$10, Booking Required


Thu 24 Mar
1:00 pm – 3:00 pm


Victorian Archives Centre
99 Shiel St, 99 Shiel St, North Melbourne VIC 3051, Australia


Wheelchair Access

Photograph of a woman holding a book and an advertising illustration featuring a cricketer.
Amanda Scardamaglia and ‘Printed on Stone’
Advertising illustration of a fan with a teapot.
New Season's Teas 1891 - 1892
From 'Printed on Stone: The Lithographs of Charles Troedel'
Advertising Illustrations featuring packages of pantry items and a woman
Silver Star Starch and R
From 'Printed on Stone: The Lithographs of Charles Troedel'
Black and white illustrations of 19th century women's fashion
The Mutual Store Ltd
From 'Printed on Stone: The Lithographs of Charles Troedel'

Charles Troedel Archive: When the Past Meets the Present Past Event

Presented by Public Record Office Victoria

In this presentation by Amanda Scardamaglia, author of Printed on Stone: The Lithographs of Charles Troedel, nineteenth century Melbourne is explored through the lens of advertising.

Charles Troedel (1835–1906) was a master printer and lithographer, and the face behind the production of most of Australia’s early advertising posters and product labels. Troedel’s catalogue of lithographs traces the evolution of nineteenth century commerce and culture – in the home, at the bar, in health, hygiene and leisurely pursuits. These images held up a mirror to society, providing a social commentary on the public and private spheres of 19th century colonial Australia. Many of the images were fun and frivolous, brilliantly capturing Marvellous Melbourne and the budding consumer culture emerging in the colonies. But behind the colour and spectacle, the Troedel archive also covers some more sobering themes. The archive showcases the glamorisation of alcohol and cigarettes, the commodification of women in advertising for the sake of fashion and the male gaze, as well as the targeting of vulnerable customers with magic pills and unproven remedies. The collection of theatre posters include depictions of men behaving badly in sell-out stage performances, without challenge or repercussion. On the one hand, Troedel’s lithographs represent a period of intense transformation in advertising aesthetic and practice. At the same time, these prints are prophetic of what was to come in the next century of advertising – in print, and across the new mediums of communication.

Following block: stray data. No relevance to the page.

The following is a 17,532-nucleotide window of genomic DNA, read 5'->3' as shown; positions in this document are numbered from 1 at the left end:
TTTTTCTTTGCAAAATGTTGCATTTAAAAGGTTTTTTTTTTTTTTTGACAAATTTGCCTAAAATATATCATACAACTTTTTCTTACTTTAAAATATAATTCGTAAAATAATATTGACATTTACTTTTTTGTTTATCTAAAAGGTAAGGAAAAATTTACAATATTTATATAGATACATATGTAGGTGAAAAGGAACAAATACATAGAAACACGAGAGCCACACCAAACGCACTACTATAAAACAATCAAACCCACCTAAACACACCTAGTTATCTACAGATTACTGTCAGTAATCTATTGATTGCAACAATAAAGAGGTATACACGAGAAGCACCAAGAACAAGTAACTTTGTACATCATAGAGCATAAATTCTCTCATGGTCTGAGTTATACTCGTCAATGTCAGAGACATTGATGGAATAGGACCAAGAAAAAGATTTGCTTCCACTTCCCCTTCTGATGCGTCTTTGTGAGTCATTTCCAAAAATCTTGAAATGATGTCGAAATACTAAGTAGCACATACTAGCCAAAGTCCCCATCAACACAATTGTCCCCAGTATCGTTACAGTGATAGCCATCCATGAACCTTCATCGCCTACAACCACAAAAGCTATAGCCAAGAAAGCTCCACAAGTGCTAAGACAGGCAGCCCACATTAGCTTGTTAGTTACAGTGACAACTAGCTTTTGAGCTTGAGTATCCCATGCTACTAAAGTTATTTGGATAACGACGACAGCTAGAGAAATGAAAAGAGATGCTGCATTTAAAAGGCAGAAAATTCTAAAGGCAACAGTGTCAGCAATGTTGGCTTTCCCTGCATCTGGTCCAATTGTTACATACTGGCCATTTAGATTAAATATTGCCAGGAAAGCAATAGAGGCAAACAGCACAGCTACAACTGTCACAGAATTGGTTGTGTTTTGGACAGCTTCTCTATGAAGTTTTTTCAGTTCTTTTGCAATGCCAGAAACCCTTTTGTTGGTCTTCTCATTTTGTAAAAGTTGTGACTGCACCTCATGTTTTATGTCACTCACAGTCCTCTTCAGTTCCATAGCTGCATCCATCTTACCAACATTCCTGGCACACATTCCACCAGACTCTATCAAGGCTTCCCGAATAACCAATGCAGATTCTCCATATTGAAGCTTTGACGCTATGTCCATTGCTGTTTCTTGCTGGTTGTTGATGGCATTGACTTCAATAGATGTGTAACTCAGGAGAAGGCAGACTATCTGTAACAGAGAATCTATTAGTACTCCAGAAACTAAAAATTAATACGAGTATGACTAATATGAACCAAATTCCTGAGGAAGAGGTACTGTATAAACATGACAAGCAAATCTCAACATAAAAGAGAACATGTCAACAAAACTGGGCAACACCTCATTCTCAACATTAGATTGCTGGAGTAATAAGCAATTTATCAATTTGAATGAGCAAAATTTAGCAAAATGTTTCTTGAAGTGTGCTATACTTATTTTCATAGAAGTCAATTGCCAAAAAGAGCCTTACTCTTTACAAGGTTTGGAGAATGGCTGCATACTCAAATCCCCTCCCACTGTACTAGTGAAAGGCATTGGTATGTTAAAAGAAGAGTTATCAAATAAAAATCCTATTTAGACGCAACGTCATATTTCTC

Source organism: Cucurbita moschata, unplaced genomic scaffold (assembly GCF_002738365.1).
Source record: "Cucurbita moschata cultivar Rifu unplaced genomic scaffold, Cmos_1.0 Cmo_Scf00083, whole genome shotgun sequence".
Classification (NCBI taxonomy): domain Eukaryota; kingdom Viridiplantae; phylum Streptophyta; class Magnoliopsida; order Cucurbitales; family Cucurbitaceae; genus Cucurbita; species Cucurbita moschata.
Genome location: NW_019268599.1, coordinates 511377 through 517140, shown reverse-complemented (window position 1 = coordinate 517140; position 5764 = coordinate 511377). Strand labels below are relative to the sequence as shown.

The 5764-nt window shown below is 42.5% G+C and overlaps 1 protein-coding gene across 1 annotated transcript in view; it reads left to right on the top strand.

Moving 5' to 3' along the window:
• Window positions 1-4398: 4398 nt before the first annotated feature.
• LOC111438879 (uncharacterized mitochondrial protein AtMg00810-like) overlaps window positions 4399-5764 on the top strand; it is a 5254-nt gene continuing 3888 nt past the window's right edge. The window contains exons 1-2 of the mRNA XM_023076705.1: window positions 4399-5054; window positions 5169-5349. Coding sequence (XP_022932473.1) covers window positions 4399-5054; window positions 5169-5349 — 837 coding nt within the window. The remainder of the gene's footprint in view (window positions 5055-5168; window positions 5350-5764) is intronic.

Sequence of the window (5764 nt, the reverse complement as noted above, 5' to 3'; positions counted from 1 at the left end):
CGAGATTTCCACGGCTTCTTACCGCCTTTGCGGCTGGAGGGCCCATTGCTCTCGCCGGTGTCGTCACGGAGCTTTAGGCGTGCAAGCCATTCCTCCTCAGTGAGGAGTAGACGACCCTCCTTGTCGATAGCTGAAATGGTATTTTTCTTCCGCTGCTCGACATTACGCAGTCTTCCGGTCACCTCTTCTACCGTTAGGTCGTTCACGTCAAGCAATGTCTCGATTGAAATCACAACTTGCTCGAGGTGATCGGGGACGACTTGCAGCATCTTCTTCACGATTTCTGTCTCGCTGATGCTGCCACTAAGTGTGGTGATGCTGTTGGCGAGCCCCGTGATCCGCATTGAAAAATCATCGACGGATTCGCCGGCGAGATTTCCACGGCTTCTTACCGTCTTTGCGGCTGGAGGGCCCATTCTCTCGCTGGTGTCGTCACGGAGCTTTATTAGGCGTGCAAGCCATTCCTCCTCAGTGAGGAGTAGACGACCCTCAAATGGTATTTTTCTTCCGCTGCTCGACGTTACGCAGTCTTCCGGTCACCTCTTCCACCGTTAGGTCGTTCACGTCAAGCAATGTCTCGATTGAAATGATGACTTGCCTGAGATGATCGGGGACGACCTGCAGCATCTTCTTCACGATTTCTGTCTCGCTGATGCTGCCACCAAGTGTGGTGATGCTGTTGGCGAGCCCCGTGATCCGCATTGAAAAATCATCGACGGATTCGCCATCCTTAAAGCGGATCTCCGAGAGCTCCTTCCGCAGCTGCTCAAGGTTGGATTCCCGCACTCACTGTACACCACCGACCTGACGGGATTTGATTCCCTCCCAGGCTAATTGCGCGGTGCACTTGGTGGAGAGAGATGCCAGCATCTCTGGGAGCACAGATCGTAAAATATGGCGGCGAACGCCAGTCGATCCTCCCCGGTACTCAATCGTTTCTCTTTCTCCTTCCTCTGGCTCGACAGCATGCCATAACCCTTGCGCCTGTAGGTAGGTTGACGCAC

Doors open at 1pm for refreshments and entry into the exhibition, which includes original drawings, rare artifacts and photographs, on loan from the Troedel Family. The talk will begin at 2pm.


Amanda Scardamaglia

Dr Amanda Scardamaglia is an Associate Professor and Department Chair of the Swinburne Law School. Her area of research is intellectual property law with a special focus on empirical and historical studies in trade mark law, branding and advertising. Amanda was a State Library of Victoria Creative Fellow in 2015–2016. She is author of the books Colonial Australian Trade Mark Law: Narratives in Lawmaking, People, Power and Place and Printed on Stone: The Lithographs of Charles Troedel, which won the Victorian Premier’s History Award in 2020.